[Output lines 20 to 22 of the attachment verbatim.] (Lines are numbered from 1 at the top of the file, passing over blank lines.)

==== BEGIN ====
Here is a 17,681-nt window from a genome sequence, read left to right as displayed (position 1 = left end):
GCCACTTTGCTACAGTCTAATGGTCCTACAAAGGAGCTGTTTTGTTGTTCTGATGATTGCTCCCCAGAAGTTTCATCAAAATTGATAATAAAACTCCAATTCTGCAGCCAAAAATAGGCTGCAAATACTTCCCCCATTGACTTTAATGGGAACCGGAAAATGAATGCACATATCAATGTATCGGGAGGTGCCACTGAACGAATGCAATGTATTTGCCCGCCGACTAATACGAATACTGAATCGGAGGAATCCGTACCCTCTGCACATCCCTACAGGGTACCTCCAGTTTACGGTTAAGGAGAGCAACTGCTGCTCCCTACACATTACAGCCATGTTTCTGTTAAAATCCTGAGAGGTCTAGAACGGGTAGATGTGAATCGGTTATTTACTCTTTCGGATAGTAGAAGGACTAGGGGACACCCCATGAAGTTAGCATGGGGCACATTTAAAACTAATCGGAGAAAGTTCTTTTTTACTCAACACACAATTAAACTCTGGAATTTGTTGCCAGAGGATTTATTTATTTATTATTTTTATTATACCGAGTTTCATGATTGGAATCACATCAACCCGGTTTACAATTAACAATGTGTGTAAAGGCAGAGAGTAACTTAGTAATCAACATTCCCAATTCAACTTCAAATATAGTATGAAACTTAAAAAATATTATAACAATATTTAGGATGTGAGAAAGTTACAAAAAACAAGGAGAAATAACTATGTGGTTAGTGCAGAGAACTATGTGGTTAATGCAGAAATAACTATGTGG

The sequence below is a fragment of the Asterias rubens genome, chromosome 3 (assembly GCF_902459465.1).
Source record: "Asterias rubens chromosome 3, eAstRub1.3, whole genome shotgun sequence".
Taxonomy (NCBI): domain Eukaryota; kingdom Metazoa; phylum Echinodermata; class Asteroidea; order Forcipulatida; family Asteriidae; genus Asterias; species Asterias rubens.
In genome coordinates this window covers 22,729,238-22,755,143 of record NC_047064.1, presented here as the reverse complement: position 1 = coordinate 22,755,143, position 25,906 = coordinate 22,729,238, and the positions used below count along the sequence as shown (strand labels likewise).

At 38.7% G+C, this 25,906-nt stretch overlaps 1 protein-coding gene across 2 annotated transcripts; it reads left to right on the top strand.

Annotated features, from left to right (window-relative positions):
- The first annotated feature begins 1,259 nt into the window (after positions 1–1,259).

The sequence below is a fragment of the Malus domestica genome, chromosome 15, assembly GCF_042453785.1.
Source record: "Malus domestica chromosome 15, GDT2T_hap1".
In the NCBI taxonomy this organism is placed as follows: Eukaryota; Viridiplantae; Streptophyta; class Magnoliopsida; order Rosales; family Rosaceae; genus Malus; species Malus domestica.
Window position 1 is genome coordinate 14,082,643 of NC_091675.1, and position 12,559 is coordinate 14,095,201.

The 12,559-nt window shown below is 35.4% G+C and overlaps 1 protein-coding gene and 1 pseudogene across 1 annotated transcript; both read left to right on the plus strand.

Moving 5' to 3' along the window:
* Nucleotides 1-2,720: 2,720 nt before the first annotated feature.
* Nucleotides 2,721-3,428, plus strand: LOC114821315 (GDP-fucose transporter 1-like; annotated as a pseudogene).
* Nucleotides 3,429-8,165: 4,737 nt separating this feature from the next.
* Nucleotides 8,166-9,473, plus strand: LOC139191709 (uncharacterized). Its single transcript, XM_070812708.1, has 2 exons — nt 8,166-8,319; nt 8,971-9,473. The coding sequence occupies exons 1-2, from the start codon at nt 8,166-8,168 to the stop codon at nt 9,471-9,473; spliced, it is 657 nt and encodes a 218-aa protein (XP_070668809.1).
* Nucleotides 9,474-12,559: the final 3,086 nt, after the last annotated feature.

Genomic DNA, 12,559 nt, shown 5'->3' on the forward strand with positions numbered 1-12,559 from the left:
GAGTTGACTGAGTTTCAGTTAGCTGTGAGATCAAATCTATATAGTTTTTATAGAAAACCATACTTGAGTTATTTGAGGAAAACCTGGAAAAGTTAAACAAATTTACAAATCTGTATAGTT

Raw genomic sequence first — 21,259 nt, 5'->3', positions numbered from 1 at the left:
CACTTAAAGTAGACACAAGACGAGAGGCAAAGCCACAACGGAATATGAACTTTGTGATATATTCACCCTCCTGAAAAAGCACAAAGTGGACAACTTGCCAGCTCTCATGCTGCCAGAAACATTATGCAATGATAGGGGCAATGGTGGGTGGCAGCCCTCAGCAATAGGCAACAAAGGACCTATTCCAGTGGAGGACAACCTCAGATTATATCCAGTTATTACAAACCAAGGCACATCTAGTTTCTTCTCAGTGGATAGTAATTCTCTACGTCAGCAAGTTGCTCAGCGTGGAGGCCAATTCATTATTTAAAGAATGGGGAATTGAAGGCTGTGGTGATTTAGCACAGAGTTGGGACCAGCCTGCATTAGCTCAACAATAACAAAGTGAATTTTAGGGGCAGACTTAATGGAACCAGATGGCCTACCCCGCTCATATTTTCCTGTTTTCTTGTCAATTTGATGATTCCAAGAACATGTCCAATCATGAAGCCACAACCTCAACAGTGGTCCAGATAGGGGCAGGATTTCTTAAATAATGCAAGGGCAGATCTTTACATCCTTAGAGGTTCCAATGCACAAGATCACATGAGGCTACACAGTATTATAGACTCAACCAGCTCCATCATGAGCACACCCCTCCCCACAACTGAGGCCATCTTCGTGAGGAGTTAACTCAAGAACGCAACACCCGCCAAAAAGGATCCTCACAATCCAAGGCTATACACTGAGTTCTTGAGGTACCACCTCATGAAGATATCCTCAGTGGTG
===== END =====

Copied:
* Nucleotides 9,474-12,559: the final 3,086 nt, after the last annotated feature.

Genomic DNA, 12,559 nt, shown 5'->3' on the forward strand with positions numbered 1-12,559 from the left:
GAGTTGACTGAGTTTCAGTTAGCTGTGAGATCAAATCTATATAGTTTTTATAGAAAACCATACTTGAGTTATTTGAGGAAAACCTGGAAAAGTTAAACAAATTTACAAATCTGTATAGTT